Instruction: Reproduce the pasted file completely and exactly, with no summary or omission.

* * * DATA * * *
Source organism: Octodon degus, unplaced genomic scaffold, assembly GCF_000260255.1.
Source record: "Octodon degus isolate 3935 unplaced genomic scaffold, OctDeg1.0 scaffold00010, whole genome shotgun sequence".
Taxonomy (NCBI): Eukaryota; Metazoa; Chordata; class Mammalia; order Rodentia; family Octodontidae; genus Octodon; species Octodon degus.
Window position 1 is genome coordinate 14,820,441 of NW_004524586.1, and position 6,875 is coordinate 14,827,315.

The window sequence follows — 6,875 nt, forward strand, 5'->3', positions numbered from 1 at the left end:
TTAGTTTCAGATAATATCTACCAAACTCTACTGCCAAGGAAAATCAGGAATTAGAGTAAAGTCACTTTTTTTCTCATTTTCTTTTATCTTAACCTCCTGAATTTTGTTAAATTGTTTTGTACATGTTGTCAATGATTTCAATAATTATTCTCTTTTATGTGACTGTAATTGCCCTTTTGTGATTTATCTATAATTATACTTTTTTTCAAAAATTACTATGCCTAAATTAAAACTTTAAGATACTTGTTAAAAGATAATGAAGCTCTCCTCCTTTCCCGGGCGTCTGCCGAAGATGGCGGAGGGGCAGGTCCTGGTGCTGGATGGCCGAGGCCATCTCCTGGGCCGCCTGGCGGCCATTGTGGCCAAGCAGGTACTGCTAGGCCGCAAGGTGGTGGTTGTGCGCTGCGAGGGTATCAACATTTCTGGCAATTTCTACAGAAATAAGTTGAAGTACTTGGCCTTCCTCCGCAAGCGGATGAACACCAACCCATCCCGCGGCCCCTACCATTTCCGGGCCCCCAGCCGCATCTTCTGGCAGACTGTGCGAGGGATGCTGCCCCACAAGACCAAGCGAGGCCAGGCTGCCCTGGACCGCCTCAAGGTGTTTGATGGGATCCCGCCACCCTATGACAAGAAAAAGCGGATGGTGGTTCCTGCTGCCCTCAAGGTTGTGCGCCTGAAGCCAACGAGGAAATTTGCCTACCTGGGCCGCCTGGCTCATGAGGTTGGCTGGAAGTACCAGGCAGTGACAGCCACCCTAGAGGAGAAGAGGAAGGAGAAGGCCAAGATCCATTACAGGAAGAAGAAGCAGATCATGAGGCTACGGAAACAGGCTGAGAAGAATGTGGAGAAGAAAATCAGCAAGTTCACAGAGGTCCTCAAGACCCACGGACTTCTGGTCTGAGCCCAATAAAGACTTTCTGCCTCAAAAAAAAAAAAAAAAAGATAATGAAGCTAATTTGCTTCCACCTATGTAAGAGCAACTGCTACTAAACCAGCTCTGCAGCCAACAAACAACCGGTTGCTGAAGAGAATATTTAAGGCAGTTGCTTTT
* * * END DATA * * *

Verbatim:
Source organism: Octodon degus, unplaced genomic scaffold, assembly GCF_000260255.1.
Source record: "Octodon degus isolate 3935 unplaced genomic scaffold, OctDeg1.0 scaffold00010, whole genome shotgun sequence".
Taxonomy (NCBI): Eukaryota; Metazoa; Chordata; class Mammalia; order Rodentia; family Octodontidae; genus Octodon; species Octodon degus.
Window position 1 is genome coordinate 14,820,441 of NW_004524586.1, and position 6,875 is coordinate 14,827,315.

The window sequence follows — 6,875 nt, forward strand, 5'->3', positions numbered from 1 at the left end:
TTAGTTTCAGATAATATCTACCAAACTCTACTGCCAAGGAAAATCAGGAATTAGAGTAAAGTCACTTTTTTTCTCATTTTCTTTTATCTTAACCTCCTGAATTTTGTTAAATTGTTTTGTACATGTTGTCAATGATTTCAATAATTATTCTCTTTTATGTGACTGTAATTGCCCTTTTGTGATTTATCTATAATTATACTTTTTTTCAAAAATTACTATGCCTAAATTAAAACTTTAAGATACTTGTTAAAAGATAATGAAGCTCTCCTCCTTTCCCGGGCGTCTGCCGAAGATGGCGGAGGGGCAGGTCCTGGTGCTGGATGGCCGAGGCCATCTCCTGGGCCGCCTGGCGGCCATTGTGGCCAAGCAGGTACTGCTAGGCCGCAAGGTGGTGGTTGTGCGCTGCGAGGGTATCAACATTTCTGGCAATTTCTACAGAAATAAGTTGAAGTACTTGGCCTTCCTCCGCAAGCGGATGAACACCAACCCATCCCGCGGCCCCTACCATTTCCGGGCCCCCAGCCGCATCTTCTGGCAGACTGTGCGAGGGATGCTGCCCCACAAGACCAAGCGAGGCCAGGCTGCCCTGGACCGCCTCAAGGTGTTTGATGGGATCCCGCCACCCTATGACAAGAAAAAGCGGATGGTGGTTCCTGCTGCCCTCAAGGTTGTGCGCCTGAAGCCAACGAGGAAATTTGCCTACCTGGGCCGCCTGGCTCATGAGGTTGGCTGGAAGTACCAGGCAGTGACAGCCACCCTAGAGGAGAAGAGGAAGGAGAAGGCCAAGATCCATTACAGGAAGAAGAAGCAGATCATGAGGCTACGGAAACAGGCTGAGAAGAATGTGGAGAAGAAAATCAGCAAGTTCACAGAGGTCCTCAAGACCCACGGACTTCTGGTCTGAGCCCAATAAAGACTTTCTGCCTCAAAAAAAAAAAAAAAAAGATAATGAAGCTAATTTGCTTCCACCTATGTAAGAGCAACTGCTACTAAACCAGCTCTGCAGCCAACAAACAACCGGTTGCTGAAGAGAATATTTAAGGCAGTTGCTTTT